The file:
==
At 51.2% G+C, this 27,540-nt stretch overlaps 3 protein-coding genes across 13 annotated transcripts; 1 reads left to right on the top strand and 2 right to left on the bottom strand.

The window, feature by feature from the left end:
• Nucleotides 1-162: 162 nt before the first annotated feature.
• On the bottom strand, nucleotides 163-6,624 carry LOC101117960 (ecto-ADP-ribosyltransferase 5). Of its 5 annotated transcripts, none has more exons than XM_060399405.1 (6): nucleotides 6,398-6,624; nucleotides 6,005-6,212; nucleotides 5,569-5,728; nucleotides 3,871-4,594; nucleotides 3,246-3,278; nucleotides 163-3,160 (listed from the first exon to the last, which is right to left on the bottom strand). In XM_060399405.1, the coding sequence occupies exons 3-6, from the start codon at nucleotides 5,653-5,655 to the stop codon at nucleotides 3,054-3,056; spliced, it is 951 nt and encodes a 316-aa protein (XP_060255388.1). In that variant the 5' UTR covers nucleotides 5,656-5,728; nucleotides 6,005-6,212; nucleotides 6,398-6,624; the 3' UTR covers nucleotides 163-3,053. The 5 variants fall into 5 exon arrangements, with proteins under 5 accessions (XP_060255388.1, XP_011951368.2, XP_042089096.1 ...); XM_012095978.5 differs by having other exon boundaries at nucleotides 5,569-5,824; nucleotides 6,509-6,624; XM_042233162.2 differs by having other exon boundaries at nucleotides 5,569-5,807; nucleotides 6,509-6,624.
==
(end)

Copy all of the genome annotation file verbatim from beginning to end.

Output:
At 51.2% G+C, this 27,540-nt stretch overlaps 3 protein-coding genes across 13 annotated transcripts; 1 reads left to right on the top strand and 2 right to left on the bottom strand.

The window, feature by feature from the left end:
• Nucleotides 1-162: 162 nt before the first annotated feature.
• On the bottom strand, nucleotides 163-6,624 carry LOC101117960 (ecto-ADP-ribosyltransferase 5). Of its 5 annotated transcripts, none has more exons than XM_060399405.1 (6): nucleotides 6,398-6,624; nucleotides 6,005-6,212; nucleotides 5,569-5,728; nucleotides 3,871-4,594; nucleotides 3,246-3,278; nucleotides 163-3,160 (listed from the first exon to the last, which is right to left on the bottom strand). In XM_060399405.1, the coding sequence occupies exons 3-6, from the start codon at nucleotides 5,653-5,655 to the stop codon at nucleotides 3,054-3,056; spliced, it is 951 nt and encodes a 316-aa protein (XP_060255388.1). In that variant the 5' UTR covers nucleotides 5,656-5,728; nucleotides 6,005-6,212; nucleotides 6,398-6,624; the 3' UTR covers nucleotides 163-3,053. The 5 variants fall into 5 exon arrangements, with proteins under 5 accessions (XP_060255388.1, XP_011951368.2, XP_042089096.1 ...); XM_012095978.5 differs by having other exon boundaries at nucleotides 5,569-5,824; nucleotides 6,509-6,624; XM_042233162.2 differs by having other exon boundaries at nucleotides 5,569-5,807; nucleotides 6,509-6,624.